Journey to Africa in Class 7/8

africa.jpg

by Mark Schofield, Class 7/8 Teacher

In the Waldorf Curriculum, a different continent is covered each year. Usually the teacher starts with North America in fifth grade and finishes with Africa in the eighth. Things get more complicated with combined grades. And if you are mathematically inclined, you already have realized that if there are seven continents, and you start in fifth grade, a teacher will run out of years before you run out of continents.

Are there seven continents? We tackled that question last year in preparation for our study of Europe. We found that there is significant disagreement about the number of continents. Some say seven; some say five; some say three. You see, continents are one of those things that seem simple and obvious, but when you examine them are devilishly difficult to define.

I am inclined to go with the traditional seven, inspired by a beautiful essay written by a student last year who argued that there were seven continents because seven is the perfect number and the world created by God must be perfect.

So we are on our journey to Africa and we are finding that large gaps in our knowledge are going to be filled. We are remembering and deepening our knowledge of animals and biomes covered in fourth and fifth grade. We are also recalling even earlier knowledge from third and fifth grade of plants and agriculture. We are remembering things about shelter, clothing and people.

I like to think of eighth grade as the final movement of a symphony that started years ago in first grade. Africa is truly worthy of symphonic treatment. It is the oldest of all the continents, the heart of the ancient continent of Pangea, from the time when all the continents of earth were united in one landmass. It is the first home of all human beings and many animal species. If there is a literal Garden of Eden it is in Africa.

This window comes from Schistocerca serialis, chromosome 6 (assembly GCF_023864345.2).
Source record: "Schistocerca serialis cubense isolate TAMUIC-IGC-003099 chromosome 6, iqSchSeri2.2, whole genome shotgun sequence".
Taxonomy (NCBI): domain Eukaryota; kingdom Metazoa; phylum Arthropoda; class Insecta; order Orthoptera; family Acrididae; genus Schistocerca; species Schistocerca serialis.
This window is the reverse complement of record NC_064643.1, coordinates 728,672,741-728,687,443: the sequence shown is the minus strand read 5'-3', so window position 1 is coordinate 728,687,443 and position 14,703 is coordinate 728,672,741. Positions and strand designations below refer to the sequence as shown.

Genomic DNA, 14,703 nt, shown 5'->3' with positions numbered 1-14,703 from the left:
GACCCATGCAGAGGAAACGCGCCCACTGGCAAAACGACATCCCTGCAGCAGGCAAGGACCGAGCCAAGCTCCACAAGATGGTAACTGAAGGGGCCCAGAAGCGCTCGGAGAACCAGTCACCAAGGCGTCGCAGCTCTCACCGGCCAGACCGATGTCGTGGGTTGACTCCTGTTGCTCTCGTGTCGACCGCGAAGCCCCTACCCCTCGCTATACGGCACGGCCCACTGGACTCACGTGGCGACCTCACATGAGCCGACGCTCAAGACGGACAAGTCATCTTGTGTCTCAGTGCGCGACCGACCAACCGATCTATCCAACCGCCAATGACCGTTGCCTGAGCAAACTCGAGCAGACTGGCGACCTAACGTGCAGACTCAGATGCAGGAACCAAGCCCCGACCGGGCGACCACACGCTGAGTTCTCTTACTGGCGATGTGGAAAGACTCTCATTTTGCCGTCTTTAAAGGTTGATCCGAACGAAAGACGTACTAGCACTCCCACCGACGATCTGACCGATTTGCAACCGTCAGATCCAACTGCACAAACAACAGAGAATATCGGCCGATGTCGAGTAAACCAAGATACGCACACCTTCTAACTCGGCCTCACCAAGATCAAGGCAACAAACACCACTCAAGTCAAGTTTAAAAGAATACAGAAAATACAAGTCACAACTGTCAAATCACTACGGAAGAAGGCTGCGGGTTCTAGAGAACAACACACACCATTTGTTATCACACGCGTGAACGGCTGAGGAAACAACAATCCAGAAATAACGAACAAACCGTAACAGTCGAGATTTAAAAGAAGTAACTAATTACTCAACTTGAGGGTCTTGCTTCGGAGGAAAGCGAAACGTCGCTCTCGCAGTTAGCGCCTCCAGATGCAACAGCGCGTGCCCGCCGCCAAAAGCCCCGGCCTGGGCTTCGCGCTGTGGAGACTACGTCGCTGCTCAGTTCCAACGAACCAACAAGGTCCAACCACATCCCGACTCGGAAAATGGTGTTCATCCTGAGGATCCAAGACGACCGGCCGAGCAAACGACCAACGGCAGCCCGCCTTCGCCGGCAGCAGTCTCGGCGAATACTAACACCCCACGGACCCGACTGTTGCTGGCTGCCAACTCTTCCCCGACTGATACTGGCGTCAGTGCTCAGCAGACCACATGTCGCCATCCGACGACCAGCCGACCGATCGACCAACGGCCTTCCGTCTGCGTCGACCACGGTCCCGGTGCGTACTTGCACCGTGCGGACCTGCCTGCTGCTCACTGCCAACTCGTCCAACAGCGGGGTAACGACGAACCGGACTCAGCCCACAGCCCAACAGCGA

In seventh and eighth grade we can still enjoy the wonder of things, but we are also thirsty for the reality of things. The realities of contemporary Africa were brought to us by Mrs. Green, our gardening teacher, who spoke to us and shared photographs from her extensive travels in Sub Saharan Africa. Mrs. Green also brought African clothing, instruments and music, making her visit informative and a celebration. We have also had the opportunity to view documentaries about the hunter-gatherers of the African rainforests and the wildebeest migration of the savannah. The visit and the films have helped us to bring our conceptual knowledge to life.

In the remaining week and a half we will focus on the sometimes glorious, but oftentimes sad, history of the continent. To start, we will look at the grandeur of the medieval kingdoms of West Africa. We will continue through the harshness of slavery and the colonial period. We will look at the hope of countries gaining independence tempered with an understanding of the political turmoil that accompanies it.

During our journey we will hold an African song in our heart. Regardless of the sorrow it describes, African music expresses the joy and spirit of African lives. Hopefully we will be able to carry this song with us as we continue through our academic year.